The crowd was thickest at the junction of Aberdeen and William streets, where people had to link arms to pull themselves and their friends through the dense crowd.

On either end of the street, near Johnson Street and Earl Street, the crowd was more dispersed.

At about 12:15 a.m. someone climbed onto the roof of a shed in between houses at 8 Aberdeen St. and 10 Aberdeen St. and started spraying a fire extinguisher onto the street. The fire retardant’s powder got into the eyes and throats of people on Aberdeen Street, sending them scattering.

Kingston Police Const. Neil Finn said the powder wasn’t a health hazard.

Around 2 a.m. Finn said the night was going well.

“A high majority of charges are alcohol-related. Apparently it’s average for what it was this time last year.”

Finn said one student was arrested for throwing beer bottles at an officer.

By the end of the night, Nancy Hughes, superintendent of St. John’s Ambulance’s safety and care division said the volunteers had seen 12 casualties, a marked drop from last year’s 33. Hughes attributed the drop to the weather.

“Last year was warmer—a lot of people wore flip flops,” she said. “But this year they’re wearing clothes and shoes. Last year we’ve treated a lot of cut people. This year we haven’t had that problem.”

By about 2:15 a.m. the street began to clear out. As the throngs of partiers thinned, police walked up and down Aberdeen Street, telling people to get off the street and onto the sidewalk. Meanwhile, the Aberdeen volunteers cleared off the plastic bottles, cups and some glass that littered the pavement, sidewalk and lawns.

AMS President Kingsley Chak said he and other volunteers were on the street until 5 a.m.

cleaning up.

Vice-Principal (Academic) Patrick Deane said he was pleased with the way the night unfolded.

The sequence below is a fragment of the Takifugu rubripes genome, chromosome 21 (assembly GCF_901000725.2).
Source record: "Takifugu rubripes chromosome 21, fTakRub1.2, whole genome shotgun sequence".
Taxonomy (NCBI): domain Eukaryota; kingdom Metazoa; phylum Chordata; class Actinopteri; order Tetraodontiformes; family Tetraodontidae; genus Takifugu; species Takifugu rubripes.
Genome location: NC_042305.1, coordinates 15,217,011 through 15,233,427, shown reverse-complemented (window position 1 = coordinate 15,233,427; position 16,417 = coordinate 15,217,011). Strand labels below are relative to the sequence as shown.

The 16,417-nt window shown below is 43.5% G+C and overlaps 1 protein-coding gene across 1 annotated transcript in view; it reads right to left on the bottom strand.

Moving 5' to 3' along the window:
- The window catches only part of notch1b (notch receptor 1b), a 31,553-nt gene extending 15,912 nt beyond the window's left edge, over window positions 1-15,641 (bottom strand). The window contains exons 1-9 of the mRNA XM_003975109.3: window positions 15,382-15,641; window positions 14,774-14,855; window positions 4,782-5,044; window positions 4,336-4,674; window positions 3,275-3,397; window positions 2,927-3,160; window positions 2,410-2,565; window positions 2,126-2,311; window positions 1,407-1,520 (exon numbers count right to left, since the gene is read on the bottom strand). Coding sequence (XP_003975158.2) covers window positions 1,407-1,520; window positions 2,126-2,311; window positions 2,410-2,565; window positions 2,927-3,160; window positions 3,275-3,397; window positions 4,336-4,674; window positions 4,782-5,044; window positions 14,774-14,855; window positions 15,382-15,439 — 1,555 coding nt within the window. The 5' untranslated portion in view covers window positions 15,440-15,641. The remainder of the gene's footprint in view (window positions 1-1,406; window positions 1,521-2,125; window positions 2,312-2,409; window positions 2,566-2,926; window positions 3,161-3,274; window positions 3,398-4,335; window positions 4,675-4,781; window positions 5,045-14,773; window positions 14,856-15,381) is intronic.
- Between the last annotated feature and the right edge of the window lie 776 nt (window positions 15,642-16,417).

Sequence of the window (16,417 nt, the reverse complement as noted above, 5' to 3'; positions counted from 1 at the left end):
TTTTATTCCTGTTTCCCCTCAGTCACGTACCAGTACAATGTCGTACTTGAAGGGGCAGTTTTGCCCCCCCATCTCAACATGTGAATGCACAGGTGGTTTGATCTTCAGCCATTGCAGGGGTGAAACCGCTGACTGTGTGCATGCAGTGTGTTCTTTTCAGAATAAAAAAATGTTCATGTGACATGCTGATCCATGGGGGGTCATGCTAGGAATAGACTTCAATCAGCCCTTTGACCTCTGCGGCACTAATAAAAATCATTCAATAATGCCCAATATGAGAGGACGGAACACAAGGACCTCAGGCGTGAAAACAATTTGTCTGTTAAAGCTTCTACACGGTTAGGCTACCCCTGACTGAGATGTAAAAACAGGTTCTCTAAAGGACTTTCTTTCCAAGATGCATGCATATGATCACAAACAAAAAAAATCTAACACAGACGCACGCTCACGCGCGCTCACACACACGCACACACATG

“I’m really gratified at the outcome,” he told the Journal Sunday morning. “I think it shows real progress from last year.”

The colder weather played a role in deterring partiers, he said, but it wasn’t the only factor in the night’s relative success.

“I wouldn’t want to put down the way the event played out solely to the weather.” Deane commended both the AMS and the police for the smoothness of the night.

“I think it also confirms the wisdom of the partnership approach we’ve taken.”

He said it’s too soon to tell whether cancellation or postponement of Homecoming are possibilities, but the University may continue to hold the event in October becuase of the cooler weather.

“An illegal street party is not something I want to see continue. On the other hand, I have heard talk of a festival run by the city,” he said. “The party as it’s happening would have to be much smaller, much more controlled and it could conceivably be something that could be institutionalized.”

Deane said the collaboration between the University, the AMS and the police bodes well for the future.

“The thing I’m most pleased about this year is that the cooperative approach worked,” he said. “It’s encouraging, for sure.”

—With files from Andrew Bucholtz, Eric Davis, Gloria Er-Chua, Erin Flegg, Angela Hickman, Lisa Jemison, Rosel Kim, Katherine Laidlaw and Charlotte Yun

Anatomy of Homecoming

7 p.m. Aberdeen Street volunteers and police officers outnumber partiers on the street.

8:30 p.m. A hypnotist sets up shop on the street, but is disappointed by his inebriated and relatively unappreciative audience. He leaves shortly afterwards.

10 p.m. Partiers head onto Aberdeen Street in droves from all corners of the Ghetto, campus and beyond.

11 p.m. A fight breaks out between two men on Johnson Street. Police get through the crowd to break up the fight, and at least one of the men involved is arrested.

11:22 p.m. Several partiers drag a sail-less sailboat to the corner of Earl and Aberdeen streets and flip it over. About 20 people jump up and down on the boat for a couple of minutes, but got off when the vessel seemed in danger of breaking.

12:15 a.m. Someone sprays a fire extinguisher onto the street from a shed between 8 Aberdeen St. and 10 Aberdeen St.

12:30 a.m. A partier with a whistle gets about 30 people started doing a fist-pumping jig shortly after several engineers slapped their jackets on the pavement, singing, “We are, we are, we are, we are, we are the engineers.”

1:09 a.m. Punches are exchanged on the corner of Aberdeen and William streets.

1:50 a.m. More fireworks go off over Aberdeen. Two dancers with bongo drums start a short-lived conga line of partiers.

2:15 a.m. As temperatures drop near freezing and crowds on the street thin out, police start walking up and down Aberdeen Street dispersing remaining partiers. Aberdeen Street volunteers start cleaning up.